Skip to main content

Dubai bans news site for report on failed building projects

Some of the failed projects led to acrimonious exchanges between state owned Nakheel and the German-owned developers
A picture taken in downtown Dubai on May 31, 2017, shows the Burj Khalifa and the Dubai skyline (AFP)

Authorities in the UAE have banned a leading business website and magazine for one month for allegedly publishing "false news" on failed building projects in Dubai.

Arabian Business (AB) withdrew the report, entitled "51 Dubai projects under liquidation process", and posted a statement stating "we would like to apologise unreservedly for the publication of this information, which was an oversight on our part.

"We have deleted it from all our electronic files. The information published related to projects dating from 2010 and as such are now outdated."

A Dubai courts liquidation list shows that all but four of the failed projects published in AB's list were up to date as recently as March 2016. 

Two of those not in the liquidation list, but in the website's report, the Niki Lauda Tower and Pershing Luxury Beach developments became the subject of controversy between state-owned developer Nakheel and German-owned Alternative Capital Invest (ACI) Real Estate.

In a January 2008 interview with Arabian Business, the managing director of ACI, Robin Lohman, blamed Nakheel for delaying the projects on Dubai's waterfront.

"We need to know from the master developer of Waterfront, which is Nakheel, if they plan to go ahead with the project now or not. Once we have these answers we can give to our investors answers," Lohmann said.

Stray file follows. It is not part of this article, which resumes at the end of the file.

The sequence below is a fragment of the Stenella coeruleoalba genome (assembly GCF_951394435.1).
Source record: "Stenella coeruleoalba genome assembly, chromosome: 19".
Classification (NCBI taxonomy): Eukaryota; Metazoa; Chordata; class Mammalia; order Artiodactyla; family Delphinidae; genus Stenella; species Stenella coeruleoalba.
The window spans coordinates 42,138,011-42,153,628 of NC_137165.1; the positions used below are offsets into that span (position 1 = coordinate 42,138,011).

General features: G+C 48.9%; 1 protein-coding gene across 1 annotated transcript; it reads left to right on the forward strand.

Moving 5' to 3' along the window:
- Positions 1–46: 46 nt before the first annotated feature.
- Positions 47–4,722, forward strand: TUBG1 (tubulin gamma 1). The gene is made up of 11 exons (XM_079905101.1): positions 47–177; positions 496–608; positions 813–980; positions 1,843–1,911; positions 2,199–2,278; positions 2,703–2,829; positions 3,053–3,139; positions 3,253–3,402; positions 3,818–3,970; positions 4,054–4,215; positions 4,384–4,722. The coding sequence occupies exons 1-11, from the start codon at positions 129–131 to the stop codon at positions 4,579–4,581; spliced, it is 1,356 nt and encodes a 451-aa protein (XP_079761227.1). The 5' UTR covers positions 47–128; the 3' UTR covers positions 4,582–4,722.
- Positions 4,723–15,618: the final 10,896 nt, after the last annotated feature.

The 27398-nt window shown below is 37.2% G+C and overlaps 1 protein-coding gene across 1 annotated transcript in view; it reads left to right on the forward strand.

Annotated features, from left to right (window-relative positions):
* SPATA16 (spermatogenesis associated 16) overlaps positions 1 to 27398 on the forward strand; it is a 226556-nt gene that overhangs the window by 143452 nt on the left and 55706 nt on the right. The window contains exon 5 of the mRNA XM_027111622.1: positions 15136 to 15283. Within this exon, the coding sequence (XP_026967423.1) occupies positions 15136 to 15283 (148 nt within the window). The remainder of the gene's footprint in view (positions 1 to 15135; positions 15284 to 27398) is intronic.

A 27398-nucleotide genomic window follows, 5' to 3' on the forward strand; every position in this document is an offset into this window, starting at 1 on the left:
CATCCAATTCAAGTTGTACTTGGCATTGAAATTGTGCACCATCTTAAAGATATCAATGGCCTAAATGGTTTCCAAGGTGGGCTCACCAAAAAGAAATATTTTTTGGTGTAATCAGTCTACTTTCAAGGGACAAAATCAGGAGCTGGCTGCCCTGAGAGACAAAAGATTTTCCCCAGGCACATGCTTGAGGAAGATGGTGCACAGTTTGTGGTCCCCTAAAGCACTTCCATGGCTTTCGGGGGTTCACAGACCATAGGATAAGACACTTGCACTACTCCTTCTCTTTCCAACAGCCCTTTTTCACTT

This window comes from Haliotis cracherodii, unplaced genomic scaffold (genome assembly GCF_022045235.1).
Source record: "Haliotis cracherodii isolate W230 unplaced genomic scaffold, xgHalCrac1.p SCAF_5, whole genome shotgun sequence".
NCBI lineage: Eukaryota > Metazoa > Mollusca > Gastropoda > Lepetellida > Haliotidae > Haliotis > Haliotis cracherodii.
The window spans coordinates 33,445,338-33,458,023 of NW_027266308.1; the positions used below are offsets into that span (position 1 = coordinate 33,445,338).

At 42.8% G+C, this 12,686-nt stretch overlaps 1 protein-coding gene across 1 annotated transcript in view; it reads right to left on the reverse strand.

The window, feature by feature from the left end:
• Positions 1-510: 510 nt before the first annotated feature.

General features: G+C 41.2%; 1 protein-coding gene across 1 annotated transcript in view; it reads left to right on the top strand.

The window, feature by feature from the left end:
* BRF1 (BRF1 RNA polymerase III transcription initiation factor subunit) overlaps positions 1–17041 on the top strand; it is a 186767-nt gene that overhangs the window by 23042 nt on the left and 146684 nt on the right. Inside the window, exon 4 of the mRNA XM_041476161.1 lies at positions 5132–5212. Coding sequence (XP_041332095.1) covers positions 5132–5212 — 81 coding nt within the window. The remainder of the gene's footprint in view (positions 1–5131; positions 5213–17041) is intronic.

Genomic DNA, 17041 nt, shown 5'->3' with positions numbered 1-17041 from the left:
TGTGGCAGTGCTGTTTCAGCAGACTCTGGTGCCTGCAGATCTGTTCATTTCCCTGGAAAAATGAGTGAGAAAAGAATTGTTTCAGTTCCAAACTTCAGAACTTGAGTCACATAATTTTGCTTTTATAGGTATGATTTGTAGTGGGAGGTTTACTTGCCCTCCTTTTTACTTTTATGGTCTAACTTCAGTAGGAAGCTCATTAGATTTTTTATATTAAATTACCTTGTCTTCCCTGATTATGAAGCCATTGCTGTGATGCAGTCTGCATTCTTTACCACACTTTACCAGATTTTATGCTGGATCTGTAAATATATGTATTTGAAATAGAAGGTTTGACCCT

Nakheel received criticism in 2010 for delays in creating the infrastructure for the Waterfront project that would host Niki Lauda Tower and Pershing Luxury Beach developments.

Distribution halted for one month

Arabian Business' retraction came a day after Reuters calculated that Nakheel's second quarter profits had dropped by 22 percent.     

Dubai's media regulation office said the Arabian Business website had been "blocked and the distribution of its print edition halted for one month" starting from Wednesday night. 

"The magazine committed violation of the rules and regulations of Dubai Creative Clusters Authority (DCCA) by publishing false news that was based on inaccurate information," the statement said.

The DCCA is a government agency that oversees media in the city. The office is "mandated to promote Dubai as one of the world's most attractive cities for creative businesses", according to its website.

Representatives of Arabian Business were not reachable for comment Thursday.

On Friday the government's Dubai Media Office had denied there was any truth to the report, which it noted had been "copied by Qatari media".

The UAE, Saudi Arabia and Egypt in May banned Qatari news giant Al Jazeera, arguing that the channel and website promote hate speech and extremism.

The UAE is part of a Saudi-led bloc that suspended diplomatic and trade relations with Qatar last month over allegations Doha had ties to Iran and supported Islamist extremism. 

Qatar denies the accusations. 

Arabian Business is published by Dubai-based ITP Media Group, a Middle East publisher which also produces Cosmopolitan, Harper's Bazaar and Esquire in the region.

Stay informed with MEE's newsletters

Sign up to get the latest alerts, insights and analysis, starting with Turkey Unpacked

Middle East Eye delivers independent and unrivalled coverage and analysis of the Middle East, North Africa and beyond. To learn more about republishing this content and the associated fees, please fill out this form. More about MEE can be found here.